Sunday, May 23, 2010

TCM - the quick and dirty

Chinese Medicine is a holistic system of medicine that has been around for over 5000 years.
It is an energetic form of Medicine that recognizes that health is based on the the balance of specific organs within a person and specific substances throughout the body; such as: Chi and Blood, Hot and Cold, Yin and Yang.

Acupuncture is a part of Chinese Medicine, and is specifically used for the treatment of disease. It is where fine needles are inserted into points along energetic channels that run through the body called meridians. It was hypothesized that energy circulated through these meridians, and if that energy wasn't able to circulate properly, disease would result.

Naturopathic Doctors are trained in Traditional Chinese Medicine (TCM) and Acupuncture and will look at your tongue and take your pulses to determine what Chinese Medical diagnosis you may have.
For example - perhaps you have Liver Fire, or Kidney Yin Deficiency.
This is assessed via your presenting symptoms, and the above mentioned diagnostic tools.

The tongue diagnosis, is based on the premise that the tongue is mapped out where particular areas on the tongue correspond to specific organs in the body.
For example: the back of the tongue corresponds to the Urinary Bladder and Kidneys, the tip of the tongue represents the Heart, etc.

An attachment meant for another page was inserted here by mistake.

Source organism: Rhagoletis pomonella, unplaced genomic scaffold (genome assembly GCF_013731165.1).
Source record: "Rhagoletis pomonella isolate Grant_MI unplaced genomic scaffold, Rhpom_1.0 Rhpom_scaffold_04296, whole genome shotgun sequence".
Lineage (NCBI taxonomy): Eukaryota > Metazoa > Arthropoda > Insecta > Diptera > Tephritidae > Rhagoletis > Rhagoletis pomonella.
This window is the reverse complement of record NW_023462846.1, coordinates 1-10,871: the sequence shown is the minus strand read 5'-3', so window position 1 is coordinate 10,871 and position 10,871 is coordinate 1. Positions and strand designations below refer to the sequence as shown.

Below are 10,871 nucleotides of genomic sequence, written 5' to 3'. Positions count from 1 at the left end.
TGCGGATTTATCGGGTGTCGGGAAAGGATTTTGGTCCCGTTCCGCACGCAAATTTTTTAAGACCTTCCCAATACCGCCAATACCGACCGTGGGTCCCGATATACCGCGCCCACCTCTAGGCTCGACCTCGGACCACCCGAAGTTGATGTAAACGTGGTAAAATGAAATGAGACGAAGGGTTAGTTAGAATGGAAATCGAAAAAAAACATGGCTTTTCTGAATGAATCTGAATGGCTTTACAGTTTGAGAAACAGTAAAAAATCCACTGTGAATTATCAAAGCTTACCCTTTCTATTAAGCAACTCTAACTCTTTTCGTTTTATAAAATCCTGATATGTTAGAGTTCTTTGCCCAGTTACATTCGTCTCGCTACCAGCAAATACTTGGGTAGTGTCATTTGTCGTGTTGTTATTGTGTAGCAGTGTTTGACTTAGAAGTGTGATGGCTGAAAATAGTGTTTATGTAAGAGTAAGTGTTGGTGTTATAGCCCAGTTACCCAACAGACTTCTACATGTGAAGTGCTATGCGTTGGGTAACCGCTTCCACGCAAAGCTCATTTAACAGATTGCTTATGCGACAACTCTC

It is then that those areas are looked at with respect to: colour, tongue coat or the absence of coat, the colour or texture of the coat, and whether the tongue is cracked or smooth. All of these aspects point to a particular TCM Diagnosis.
There are 6 pulses, 3 on each wrist and each have 3 different levels: superficial, middle and deep. Each pulse also corresponds to a particular organ in the body and thus this is used as a diagnostic tool as well.

Here's a great article I came across about the use of TCM and the ear.
Check out:

In good health,

Dr. Stacey Welton, ND

Thursday, May 13, 2010

Stress and the Mind-Body Connection

"The only difference between a diamond and a lump of coal is that the diamond had a little more pressure put on it." anonymous

Stress is defined as a nonspecific response of the body to any demand. This can be positive (like the birth of a baby) or negative (like the death of a loved one).
Stress isn't limited to what goes on externally, but what occurs internally in our bodies as well. Stress is an actual biological process that begins in the brain and that spreads through the nervous system causing hormone release and eventually exerting an effect on the immune system.
Stress can actually make us sick!

Researchers have found that, just as various factors lead to stress, various factors enable people to cope better with it. Basic factors that reduce the ability to cope include: genetic susceptibility to depression, insomnia, poor diet, obesity, unrealistic goal setting, smoking, finances....
So how can we protect our bodies from the negative impacts of stress? We certainly can't change our genes!
The first thing we can do is to face the stress head-on. Recognize it, and get ready to deal with it.
Here are a few other ideas from cardiologist Robert S. Eliot and others on how you can protect yourself from stress:
1) Be kind to yourself. Do something nice for yourself everyday. Take the time to soak in a warm bath, take a walk, call an old friend.
2) Learn to laugh at yourself, humour is medicine!